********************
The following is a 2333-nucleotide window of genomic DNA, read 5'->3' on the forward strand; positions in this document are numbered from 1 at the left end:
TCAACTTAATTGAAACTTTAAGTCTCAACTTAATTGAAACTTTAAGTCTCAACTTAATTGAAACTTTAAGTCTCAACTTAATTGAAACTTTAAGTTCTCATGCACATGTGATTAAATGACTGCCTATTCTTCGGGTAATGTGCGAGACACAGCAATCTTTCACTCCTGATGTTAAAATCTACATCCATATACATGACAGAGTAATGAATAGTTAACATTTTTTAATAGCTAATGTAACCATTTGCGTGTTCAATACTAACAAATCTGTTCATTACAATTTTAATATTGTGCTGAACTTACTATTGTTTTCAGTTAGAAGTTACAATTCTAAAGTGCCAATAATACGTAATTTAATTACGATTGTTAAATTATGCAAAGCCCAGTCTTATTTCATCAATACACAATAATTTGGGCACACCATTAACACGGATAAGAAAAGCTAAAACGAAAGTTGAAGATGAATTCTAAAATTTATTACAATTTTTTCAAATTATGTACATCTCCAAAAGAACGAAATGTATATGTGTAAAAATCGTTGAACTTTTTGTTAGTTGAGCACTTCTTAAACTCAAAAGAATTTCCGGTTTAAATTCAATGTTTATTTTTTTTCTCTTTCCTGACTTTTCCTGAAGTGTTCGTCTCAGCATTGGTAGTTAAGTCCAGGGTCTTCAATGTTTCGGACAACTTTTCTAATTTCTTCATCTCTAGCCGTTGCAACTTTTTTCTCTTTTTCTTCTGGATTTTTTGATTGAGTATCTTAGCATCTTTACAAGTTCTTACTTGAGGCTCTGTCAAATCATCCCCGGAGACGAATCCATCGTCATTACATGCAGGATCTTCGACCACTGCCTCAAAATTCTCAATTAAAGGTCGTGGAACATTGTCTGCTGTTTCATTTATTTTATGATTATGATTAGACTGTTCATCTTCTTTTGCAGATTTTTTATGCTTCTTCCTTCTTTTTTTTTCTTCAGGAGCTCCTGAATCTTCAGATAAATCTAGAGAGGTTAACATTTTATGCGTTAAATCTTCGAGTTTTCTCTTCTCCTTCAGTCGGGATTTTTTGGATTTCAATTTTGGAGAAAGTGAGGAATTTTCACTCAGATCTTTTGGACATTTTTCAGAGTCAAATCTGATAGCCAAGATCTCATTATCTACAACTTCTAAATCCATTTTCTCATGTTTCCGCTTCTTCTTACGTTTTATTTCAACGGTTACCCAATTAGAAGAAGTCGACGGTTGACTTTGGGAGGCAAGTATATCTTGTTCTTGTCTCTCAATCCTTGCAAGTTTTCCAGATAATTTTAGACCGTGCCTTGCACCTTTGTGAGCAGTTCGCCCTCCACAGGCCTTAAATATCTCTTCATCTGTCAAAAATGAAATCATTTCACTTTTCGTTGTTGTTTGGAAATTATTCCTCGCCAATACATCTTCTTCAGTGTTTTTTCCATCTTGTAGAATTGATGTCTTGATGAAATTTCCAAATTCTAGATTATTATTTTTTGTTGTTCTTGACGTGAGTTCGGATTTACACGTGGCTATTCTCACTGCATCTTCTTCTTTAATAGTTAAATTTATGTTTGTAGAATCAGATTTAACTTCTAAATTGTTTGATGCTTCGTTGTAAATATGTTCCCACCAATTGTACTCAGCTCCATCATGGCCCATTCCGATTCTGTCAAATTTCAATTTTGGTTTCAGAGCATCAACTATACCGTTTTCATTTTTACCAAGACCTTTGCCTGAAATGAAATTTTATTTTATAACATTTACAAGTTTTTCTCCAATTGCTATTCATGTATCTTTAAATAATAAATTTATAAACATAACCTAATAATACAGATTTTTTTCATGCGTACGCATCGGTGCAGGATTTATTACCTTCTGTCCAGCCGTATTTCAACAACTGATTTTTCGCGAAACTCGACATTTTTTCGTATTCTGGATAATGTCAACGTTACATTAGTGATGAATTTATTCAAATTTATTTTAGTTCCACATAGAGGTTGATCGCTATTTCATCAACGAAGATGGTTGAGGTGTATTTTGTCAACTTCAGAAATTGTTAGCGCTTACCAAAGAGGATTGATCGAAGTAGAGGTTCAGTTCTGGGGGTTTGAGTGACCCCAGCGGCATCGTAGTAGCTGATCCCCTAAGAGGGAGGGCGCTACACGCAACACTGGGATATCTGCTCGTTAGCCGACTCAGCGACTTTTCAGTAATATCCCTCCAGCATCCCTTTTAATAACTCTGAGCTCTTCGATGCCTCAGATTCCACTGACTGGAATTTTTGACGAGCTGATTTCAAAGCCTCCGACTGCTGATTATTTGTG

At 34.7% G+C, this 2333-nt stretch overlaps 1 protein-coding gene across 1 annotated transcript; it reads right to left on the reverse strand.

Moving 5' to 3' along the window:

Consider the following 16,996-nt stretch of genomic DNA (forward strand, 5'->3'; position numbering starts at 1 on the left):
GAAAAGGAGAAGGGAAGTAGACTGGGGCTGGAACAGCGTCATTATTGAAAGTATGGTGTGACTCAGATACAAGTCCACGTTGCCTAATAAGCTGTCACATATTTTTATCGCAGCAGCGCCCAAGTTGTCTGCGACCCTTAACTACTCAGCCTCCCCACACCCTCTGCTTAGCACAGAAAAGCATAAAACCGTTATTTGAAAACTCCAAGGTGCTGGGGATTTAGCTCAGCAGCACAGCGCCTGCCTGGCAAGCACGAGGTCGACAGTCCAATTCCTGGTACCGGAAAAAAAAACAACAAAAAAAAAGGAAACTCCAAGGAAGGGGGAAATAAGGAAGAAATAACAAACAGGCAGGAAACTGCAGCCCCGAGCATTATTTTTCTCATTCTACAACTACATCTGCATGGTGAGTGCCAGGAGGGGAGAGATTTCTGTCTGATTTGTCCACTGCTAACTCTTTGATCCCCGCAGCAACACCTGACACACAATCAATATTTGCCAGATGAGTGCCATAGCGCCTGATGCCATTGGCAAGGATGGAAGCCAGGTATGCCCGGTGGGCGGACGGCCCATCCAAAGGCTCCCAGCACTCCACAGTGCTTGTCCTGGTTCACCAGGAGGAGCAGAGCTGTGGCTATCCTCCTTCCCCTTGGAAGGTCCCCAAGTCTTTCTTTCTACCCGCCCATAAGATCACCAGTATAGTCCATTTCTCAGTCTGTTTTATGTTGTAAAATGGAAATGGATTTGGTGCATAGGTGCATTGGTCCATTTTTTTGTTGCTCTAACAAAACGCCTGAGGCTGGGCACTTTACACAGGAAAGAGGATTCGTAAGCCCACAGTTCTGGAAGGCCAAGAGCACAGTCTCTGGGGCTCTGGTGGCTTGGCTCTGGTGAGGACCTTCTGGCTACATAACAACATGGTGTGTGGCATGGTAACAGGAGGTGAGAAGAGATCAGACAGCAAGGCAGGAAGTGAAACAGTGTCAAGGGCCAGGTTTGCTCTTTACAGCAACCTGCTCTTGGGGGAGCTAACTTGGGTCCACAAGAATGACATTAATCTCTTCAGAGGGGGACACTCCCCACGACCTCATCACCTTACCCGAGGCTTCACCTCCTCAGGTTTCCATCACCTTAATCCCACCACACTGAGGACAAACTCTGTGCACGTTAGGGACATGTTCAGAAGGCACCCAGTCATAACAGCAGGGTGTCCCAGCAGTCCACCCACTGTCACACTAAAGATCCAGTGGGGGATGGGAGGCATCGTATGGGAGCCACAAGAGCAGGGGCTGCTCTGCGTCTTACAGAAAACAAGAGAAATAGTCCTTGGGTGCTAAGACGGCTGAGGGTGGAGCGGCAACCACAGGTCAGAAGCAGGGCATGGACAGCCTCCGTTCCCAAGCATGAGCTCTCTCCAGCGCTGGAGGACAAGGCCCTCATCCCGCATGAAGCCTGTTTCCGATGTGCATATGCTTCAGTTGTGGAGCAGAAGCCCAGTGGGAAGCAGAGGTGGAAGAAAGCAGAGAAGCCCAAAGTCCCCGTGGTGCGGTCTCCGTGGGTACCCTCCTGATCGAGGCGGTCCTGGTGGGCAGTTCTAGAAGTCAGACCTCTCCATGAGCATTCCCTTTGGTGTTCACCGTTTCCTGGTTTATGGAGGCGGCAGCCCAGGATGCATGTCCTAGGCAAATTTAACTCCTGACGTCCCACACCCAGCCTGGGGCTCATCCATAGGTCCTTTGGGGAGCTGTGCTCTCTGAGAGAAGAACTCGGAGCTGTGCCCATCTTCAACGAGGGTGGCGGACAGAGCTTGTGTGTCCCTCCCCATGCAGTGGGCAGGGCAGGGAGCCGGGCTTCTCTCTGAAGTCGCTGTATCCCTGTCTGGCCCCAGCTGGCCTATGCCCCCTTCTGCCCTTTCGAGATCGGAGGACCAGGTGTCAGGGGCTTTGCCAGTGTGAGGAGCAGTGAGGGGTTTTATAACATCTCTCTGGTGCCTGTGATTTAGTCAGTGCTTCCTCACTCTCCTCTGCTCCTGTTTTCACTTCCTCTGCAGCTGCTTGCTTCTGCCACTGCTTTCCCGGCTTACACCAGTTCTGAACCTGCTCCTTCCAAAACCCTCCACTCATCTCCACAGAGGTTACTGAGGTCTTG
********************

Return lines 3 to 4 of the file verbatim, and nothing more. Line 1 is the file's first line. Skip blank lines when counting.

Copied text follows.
At 34.7% G+C, this 2333-nt stretch overlaps 1 protein-coding gene across 1 annotated transcript; it reads right to left on the reverse strand.

Moving 5' to 3' along the window: